‘Hot Rod’ Callaway never gets bored
Published 12:00 am Saturday, May 12, 2018
SALISBURY — Jimmy Lambert did his best to keep Rodney “Hot Rod” Callaway busy Friday morning.
Before lunch, Callaway had connected two lavatories, helped install a water heater and well pump, and traveled down to Rockwell to assess a potential job.
“I wondered why I was so honored that I had to go everywhere,” Callaway said Friday, thinking about all the attention Lambert seemed to be heaping on him.
Lambert was trying to make sure Callaway had enough to do before delivering him to Bob Glover’s house. There, Glover, all his workers and others were preparing an 87th birthday luncheon for Hot Rod.
“This has been quite a surprise,” Callaway said.
Lambert’s ruse for getting Callaway out to the Glover’s house was they had to install a toilet. Callaway bought it without question.
“It’s not like I never put one in before,” he said.
Today is actually Callaway’s 87th birthday. He started work as a plumber for Cohen Plumbing & Heating Co. in 1956 and has been licensed for plumbing since 1964 and heating since 1968. He’s a master plumber and heating contractor.
“He’s the best boiler man around,” Lambert adds.
Callaway tried retirement — briefly — but he has been working 16 years now for Lambert, owner of Jim’s Plumbing. Callaway doesn’t recommend retirement for anyone.
“You’ll get bored,” he said. “It’s just great to have a purpose in the morning when you get up.”
Plumbing isn’t the only thing on Callaway’s plate. He serves on the Veterans Honor Guard, and he is a supervisor for officials with the North State Athletic Association, an organization he has been involved with for almost 50 years.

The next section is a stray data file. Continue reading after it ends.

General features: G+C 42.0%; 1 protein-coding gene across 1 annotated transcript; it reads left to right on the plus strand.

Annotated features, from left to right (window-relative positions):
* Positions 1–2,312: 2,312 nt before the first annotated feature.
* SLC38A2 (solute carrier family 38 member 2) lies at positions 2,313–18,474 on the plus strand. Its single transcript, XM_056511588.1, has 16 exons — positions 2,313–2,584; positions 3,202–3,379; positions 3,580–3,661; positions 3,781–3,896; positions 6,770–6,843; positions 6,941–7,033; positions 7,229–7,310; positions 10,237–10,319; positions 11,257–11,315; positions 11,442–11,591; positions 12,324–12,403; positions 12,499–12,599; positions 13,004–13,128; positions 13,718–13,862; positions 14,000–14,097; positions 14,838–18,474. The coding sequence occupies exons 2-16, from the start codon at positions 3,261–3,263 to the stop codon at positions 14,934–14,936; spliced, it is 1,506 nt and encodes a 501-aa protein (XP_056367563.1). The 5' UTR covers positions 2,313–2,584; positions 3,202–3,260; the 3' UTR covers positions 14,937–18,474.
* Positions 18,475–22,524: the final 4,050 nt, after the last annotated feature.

He drives a Chrysler Sebring convertible, and his great-grandson always wants to put the top down. Not that Callaway ever argues the point.
It’s no doubt a carryover from his Air Force days, but Callaway loves to attend air shows where the Thunderbirds fly. For the past several years, Callaway also has become a bit of a wine connoisseur, enjoying a glass most evenings when he’s back home.
“I enjoy the hell out of life. I really do,” Callaway said.
Some time back, because his grandson told him he should be writing down all the stories he had, Callaway bought a computer and taught himself how to type the correct way, not the hunt-and-peck technique.
So far, he has reached 40,000 words and is still going. He writes everything out in longhand first, then types it into the computer.
Callaway never would have thought he could set down that many words, he said, “but it comes easy.” He laughed, recollecting how his grandson, now long grown, was an incessant talker as a kid.
“It’s not like he didn’t get it honest,” Callaway said.
Callaway likes to rise about 6 in the morning. Between 7 and 7:15, he arrives at Hughes-Southeastern Supply, where he spends the next hour or so drinking coffee, reading the morning newspaper. and shooting the breeze with the men and women coming in and out.